Keynote Speakers
Seiya Imoto (University of Tokyo) |
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Abstract: Classical approaches used to learn Bayesian network structure from data have disadvantages in terms of complexity and lower accuracy of their results. However, a recent empirical study has shown that a hybrid algorithm improves sensitively accuracy and speed: it learns a skeleton with an independency test (IT) approach and constrains on the directed acyclic graphs (DAG) considered during the search-and-score phase. Subsequently, we theorize the structural constraint by introducing the concept of super-structure S, which is an undirected graph that restricts the search to networks whose skeleton is a subgraph of S. We develop a super-structure constrained optimal search (COS): its time complexity is upper bounded by O(γ_{m}^{n}), where γ_{n} < 2 depends on the maximal degree of S. Empirically, complexity depends on the average degree and sparse structures allow larger graphs to be calculated. Our algorithm is faster than an optimal search by several orders and even finds more accurate results when given a sound super-structure. Practically, S can be approximated by IT approaches; significance level of the tests controls its sparseness, enabling to control the trade-off between speed and accuracy. For incomplete super-structures, a greedily post-processed version (COS+) still enables to significantly outperform other heuristic searches. We also study an extension of COS. The COS algorithm remains limited even for sparse superstructures. To extend its feasibility, we propose to divide the super-structure into several clusters and perform an optimal search on each of them. Further, to ensure acyclicity, we introduce the concept of ancestral constraints (ACs) and derive an optimal algorithm satisfying a given set of ACs. Finally, we theoretically derive the necessary and sufficient sets of ACs to be considered for finding an optimal constrained graph. Empirical evaluations demonstrate that our algorithm can learn optimal Bayesian networks for some graphs containing several hundreds of vertices, and even for super-structures having a high average degree (up to four), which is a drastic improvement in feasibility over the previous optimal algorithm. Learnt networks are shown to largely outperform state-of-the-art heuristic algorithms both in terms of score and structural hamming distance.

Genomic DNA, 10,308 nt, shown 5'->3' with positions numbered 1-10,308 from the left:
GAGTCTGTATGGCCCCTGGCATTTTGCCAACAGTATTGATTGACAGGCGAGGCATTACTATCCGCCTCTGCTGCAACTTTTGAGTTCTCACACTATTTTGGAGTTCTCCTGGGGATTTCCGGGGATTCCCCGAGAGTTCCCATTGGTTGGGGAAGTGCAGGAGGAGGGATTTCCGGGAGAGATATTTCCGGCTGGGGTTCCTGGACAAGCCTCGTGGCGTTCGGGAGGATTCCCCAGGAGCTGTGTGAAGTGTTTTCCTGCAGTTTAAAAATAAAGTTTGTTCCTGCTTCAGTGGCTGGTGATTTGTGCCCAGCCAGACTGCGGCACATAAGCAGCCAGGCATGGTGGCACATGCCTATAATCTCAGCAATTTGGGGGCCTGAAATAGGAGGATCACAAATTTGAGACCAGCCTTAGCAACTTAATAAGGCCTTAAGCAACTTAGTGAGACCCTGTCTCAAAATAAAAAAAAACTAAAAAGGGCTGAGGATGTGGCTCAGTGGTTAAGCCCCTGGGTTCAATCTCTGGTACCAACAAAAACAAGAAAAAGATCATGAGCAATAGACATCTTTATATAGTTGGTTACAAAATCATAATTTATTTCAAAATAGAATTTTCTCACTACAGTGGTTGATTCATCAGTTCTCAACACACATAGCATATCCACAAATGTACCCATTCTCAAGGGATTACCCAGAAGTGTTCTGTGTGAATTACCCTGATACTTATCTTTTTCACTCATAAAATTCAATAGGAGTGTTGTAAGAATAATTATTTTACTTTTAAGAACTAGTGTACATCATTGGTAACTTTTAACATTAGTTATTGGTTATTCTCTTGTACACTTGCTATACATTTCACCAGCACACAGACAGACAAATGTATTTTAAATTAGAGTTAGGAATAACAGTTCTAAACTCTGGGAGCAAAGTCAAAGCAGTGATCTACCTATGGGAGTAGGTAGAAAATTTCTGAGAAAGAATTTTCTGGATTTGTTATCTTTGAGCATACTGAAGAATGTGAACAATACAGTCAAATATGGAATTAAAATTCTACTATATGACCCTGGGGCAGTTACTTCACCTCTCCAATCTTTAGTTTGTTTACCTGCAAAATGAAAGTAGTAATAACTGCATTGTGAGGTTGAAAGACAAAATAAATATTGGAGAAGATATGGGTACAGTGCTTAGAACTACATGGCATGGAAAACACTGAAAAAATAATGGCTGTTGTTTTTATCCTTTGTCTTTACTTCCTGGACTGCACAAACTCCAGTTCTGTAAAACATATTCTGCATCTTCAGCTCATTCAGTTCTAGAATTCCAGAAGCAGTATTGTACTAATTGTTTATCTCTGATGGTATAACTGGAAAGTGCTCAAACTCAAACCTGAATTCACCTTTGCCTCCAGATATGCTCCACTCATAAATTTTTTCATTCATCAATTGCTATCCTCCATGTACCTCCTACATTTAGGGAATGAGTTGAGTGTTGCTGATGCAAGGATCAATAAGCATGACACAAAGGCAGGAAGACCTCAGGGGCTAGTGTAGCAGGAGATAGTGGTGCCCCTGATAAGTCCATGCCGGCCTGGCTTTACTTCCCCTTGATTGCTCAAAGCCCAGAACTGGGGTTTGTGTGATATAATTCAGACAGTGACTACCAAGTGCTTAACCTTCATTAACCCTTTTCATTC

Biography: Seiya Imoto is currently an associate professor of Human Genome Center, Institute of Medical Science, the University of Tokyo. He received the B.S., M.S., and Ph.D. degrees in mathematics from Kyushu University, Japan, in 1996, 1998 and 2001, respectively. His current research interests cover statistical analysis of high dimensional data by Bayesian approach, biomedical information analysis, microarray gene expression data analysis, gene network estimation and analysis, data assimilation in biological networks and computational drug target discovery.
Arthur Choi (UCLA) |